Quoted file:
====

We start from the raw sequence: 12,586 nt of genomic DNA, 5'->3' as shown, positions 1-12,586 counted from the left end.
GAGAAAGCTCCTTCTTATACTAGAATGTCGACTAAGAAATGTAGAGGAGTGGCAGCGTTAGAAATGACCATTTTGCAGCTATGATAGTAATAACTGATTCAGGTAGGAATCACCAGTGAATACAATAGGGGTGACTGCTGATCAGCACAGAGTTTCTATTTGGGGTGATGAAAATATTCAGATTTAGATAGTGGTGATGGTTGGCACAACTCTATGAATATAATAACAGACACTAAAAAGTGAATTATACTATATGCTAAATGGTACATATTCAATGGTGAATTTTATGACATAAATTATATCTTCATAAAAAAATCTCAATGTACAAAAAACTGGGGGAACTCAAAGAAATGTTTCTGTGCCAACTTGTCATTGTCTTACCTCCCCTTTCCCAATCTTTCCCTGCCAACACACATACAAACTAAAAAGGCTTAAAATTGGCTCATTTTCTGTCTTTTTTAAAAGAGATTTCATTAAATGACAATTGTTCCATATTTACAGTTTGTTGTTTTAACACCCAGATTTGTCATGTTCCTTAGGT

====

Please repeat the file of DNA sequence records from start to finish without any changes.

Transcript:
We start from the raw sequence: 12,586 nt of genomic DNA, 5'->3' as shown, positions 1-12,586 counted from the left end.
GAGAAAGCTCCTTCTTATACTAGAATGTCGACTAAGAAATGTAGAGGAGTGGCAGCGTTAGAAATGACCATTTTGCAGCTATGATAGTAATAACTGATTCAGGTAGGAATCACCAGTGAATACAATAGGGGTGACTGCTGATCAGCACAGAGTTTCTATTTGGGGTGATGAAAATATTCAGATTTAGATAGTGGTGATGGTTGGCACAACTCTATGAATATAATAACAGACACTAAAAAGTGAATTATACTATATGCTAAATGGTACATATTCAATGGTGAATTTTATGACATAAATTATATCTTCATAAAAAAATCTCAATGTACAAAAAACTGGGGGAACTCAAAGAAATGTTTCTGTGCCAACTTGTCATTGTCTTACCTCCCCTTTCCCAATCTTTCCCTGCCAACACACATACAAACTAAAAAGGCTTAAAATTGGCTCATTTTCTGTCTTTTTTAAAAGAGATTTCATTAAATGACAATTGTTCCATATTTACAGTTTGTTGTTTTAACACCCAGATTTGTCATGTTCCTTAGGT